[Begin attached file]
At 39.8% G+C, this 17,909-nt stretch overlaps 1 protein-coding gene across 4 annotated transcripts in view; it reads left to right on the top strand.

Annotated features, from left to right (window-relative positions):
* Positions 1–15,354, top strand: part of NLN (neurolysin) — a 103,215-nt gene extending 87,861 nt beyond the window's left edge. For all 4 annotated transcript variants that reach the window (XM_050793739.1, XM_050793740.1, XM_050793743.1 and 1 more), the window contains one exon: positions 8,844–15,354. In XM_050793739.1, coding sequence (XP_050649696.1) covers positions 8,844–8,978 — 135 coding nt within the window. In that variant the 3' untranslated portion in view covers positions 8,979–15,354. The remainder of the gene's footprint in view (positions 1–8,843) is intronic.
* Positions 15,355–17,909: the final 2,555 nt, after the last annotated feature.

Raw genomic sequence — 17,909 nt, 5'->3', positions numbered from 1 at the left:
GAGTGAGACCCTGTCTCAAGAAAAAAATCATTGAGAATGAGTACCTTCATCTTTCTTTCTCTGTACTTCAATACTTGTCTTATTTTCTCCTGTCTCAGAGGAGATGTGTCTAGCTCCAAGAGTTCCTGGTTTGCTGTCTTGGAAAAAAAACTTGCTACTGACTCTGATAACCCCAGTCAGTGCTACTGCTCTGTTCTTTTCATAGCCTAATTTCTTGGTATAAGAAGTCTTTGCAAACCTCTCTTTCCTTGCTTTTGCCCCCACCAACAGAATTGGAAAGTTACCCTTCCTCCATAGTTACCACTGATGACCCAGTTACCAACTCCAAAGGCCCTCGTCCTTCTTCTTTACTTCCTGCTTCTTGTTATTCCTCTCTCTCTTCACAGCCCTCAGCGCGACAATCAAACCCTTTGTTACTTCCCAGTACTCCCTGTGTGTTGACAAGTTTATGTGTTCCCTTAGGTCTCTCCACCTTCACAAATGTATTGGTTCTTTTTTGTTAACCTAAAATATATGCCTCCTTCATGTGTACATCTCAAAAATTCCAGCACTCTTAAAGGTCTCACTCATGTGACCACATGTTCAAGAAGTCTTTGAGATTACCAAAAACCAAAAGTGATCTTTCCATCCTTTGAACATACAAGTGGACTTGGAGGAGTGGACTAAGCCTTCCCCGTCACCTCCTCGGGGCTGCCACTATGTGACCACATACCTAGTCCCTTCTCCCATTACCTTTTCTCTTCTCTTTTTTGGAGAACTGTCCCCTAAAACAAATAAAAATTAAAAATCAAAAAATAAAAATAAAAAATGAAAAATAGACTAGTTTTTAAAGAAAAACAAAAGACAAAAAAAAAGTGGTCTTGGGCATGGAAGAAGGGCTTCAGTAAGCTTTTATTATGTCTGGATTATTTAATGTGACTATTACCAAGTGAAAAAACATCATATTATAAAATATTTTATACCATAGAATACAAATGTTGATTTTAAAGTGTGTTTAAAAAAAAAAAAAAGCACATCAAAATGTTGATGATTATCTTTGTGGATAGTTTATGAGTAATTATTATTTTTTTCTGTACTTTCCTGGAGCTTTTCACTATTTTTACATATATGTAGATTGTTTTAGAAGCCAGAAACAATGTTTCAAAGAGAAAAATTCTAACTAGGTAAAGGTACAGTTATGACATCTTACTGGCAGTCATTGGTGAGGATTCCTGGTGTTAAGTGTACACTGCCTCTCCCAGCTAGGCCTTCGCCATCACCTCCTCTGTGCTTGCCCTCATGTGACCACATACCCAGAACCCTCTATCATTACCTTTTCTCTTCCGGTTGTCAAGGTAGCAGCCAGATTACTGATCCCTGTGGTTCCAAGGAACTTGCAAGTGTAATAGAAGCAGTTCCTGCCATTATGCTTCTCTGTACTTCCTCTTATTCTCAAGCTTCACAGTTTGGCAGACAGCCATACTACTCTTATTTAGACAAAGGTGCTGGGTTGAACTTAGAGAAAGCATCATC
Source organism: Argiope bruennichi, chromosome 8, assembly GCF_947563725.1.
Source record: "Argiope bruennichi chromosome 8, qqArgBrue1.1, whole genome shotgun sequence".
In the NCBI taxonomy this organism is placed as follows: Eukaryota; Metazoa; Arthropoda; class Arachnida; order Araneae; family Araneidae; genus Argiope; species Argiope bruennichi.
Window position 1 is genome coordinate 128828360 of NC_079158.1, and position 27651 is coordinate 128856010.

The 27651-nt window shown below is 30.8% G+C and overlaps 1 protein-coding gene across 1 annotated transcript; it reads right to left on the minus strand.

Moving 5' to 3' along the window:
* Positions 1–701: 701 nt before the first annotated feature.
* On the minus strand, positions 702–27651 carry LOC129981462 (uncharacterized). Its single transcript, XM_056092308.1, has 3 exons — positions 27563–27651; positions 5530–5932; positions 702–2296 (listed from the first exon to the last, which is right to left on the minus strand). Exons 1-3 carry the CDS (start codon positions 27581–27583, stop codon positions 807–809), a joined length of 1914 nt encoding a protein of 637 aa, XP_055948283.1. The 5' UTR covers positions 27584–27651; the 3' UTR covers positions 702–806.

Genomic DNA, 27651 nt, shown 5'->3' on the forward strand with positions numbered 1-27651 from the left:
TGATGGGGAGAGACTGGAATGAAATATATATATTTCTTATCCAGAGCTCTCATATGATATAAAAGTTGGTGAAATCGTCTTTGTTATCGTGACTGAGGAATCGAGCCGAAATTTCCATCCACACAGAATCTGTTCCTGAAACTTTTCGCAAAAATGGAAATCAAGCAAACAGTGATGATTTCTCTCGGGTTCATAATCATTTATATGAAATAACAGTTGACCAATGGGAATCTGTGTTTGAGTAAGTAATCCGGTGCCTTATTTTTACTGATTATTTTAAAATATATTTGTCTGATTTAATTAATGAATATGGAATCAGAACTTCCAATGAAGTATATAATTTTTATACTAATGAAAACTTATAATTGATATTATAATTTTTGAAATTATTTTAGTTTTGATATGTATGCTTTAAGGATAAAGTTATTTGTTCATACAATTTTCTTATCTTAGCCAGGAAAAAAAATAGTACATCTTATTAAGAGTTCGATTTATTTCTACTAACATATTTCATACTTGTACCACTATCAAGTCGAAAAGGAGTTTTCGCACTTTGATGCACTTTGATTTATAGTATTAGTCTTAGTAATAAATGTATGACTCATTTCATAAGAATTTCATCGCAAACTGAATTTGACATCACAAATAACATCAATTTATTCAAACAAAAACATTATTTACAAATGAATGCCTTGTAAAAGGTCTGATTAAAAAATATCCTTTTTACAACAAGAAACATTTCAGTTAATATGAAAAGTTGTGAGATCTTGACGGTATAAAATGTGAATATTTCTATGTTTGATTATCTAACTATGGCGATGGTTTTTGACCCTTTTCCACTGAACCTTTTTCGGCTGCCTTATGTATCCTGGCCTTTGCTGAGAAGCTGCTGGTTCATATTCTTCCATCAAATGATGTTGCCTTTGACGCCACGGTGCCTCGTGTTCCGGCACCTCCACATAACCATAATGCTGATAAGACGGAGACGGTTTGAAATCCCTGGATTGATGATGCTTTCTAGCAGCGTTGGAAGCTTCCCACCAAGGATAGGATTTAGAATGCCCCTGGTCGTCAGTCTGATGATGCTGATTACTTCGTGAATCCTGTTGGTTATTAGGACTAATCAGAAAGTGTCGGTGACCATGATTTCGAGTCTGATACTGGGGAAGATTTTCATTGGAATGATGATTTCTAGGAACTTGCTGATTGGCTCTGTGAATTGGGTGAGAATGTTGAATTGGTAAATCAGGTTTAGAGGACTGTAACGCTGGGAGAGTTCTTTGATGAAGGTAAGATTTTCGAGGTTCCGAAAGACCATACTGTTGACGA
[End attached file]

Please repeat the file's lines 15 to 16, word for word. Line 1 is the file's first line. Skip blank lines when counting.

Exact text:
Genomic DNA, 27651 nt, shown 5'->3' on the forward strand with positions numbered 1-27651 from the left:
TGATGGGGAGAGACTGGAATGAAATATATATATTTCTTATCCAGAGCTCTCATATGATATAAAAGTTGGTGAAATCGTCTTTGTTATCGTGACTGAGGAATCGAGCCGAAATTTCCATCCACACAGAATCTGTTCCTGAAACTTTTCGCAAAAATGGAAATCAAGCAAACAGTGATGATTTCTCTCGGGTTCATAATCATTTATATGAAATAACAGTTGACCAATGGGAATCTGTGTTTGAGTAAGTAATCCGGTGCCTTATTTTTACTGATTATTTTAAAATATATTTGTCTGATTTAATTAATGAATATGGAATCAGAACTTCCAATGAAGTATATAATTTTTATACTAATGAAAACTTATAATTGATATTATAATTTTTGAAATTATTTTAGTTTTGATATGTATGCTTTAAGGATAAAGTTATTTGTTCATACAATTTTCTTATCTTAGCCAGGAAAAAAAATAGTACATCTTATTAAGAGTTCGATTTATTTCTACTAACATATTTCATACTTGTACCACTATCAAGTCGAAAAGGAGTTTTCGCACTTTGATGCACTTTGATTTATAGTATTAGTCTTAGTAATAAATGTATGACTCATTTCATAAGAATTTCATCGCAAACTGAATTTGACATCACAAATAACATCAATTTATTCAAACAAAAACATTATTTACAAATGAATGCCTTGTAAAAGGTCTGATTAAAAAATATCCTTTTTACAACAAGAAACATTTCAGTTAATATGAAAAGTTGTGAGATCTTGACGGTATAAAATGTGAATATTTCTATGTTTGATTATCTAACTATGGCGATGGTTTTTGACCCTTTTCCACTGAACCTTTTTCGGCTGCCTTATGTATCCTGGCCTTTGCTGAGAAGCTGCTGGTTCATATTCTTCCATCAAATGATGTTGCCTTTGACGCCACGGTGCCTCGTGTTCCGGCACCTCCACATAACCATAATGCTGATAAGACGGAGACGGTTTGAAATCCCTGGATTGATGATGCTTTCTAGCAGCGTTGGAAGCTTCCCACCAAGGATAGGATTTAGAATGCCCCTGGTCGTCAGTCTGATGATGCTGATTACTTCGTGAATCCTGTTGGTTATTAGGACTAATCAGAAAGTGTCGGTGACCATGATTTCGAGTCTGATACTGGGGAAGATTTTCATTGGAATGATGATTTCTAGGAACTTGCTGATTGGCTCTGTGAATTGGGTGAGAATGTTGAATTGGTAAATCAGGTTTAGAGGACTGTAACGCTGGGAGAGTTCTTTGATGAAGGTAAGATTTTCGAGGTTCCGAAAGACCATACTGTTGACGA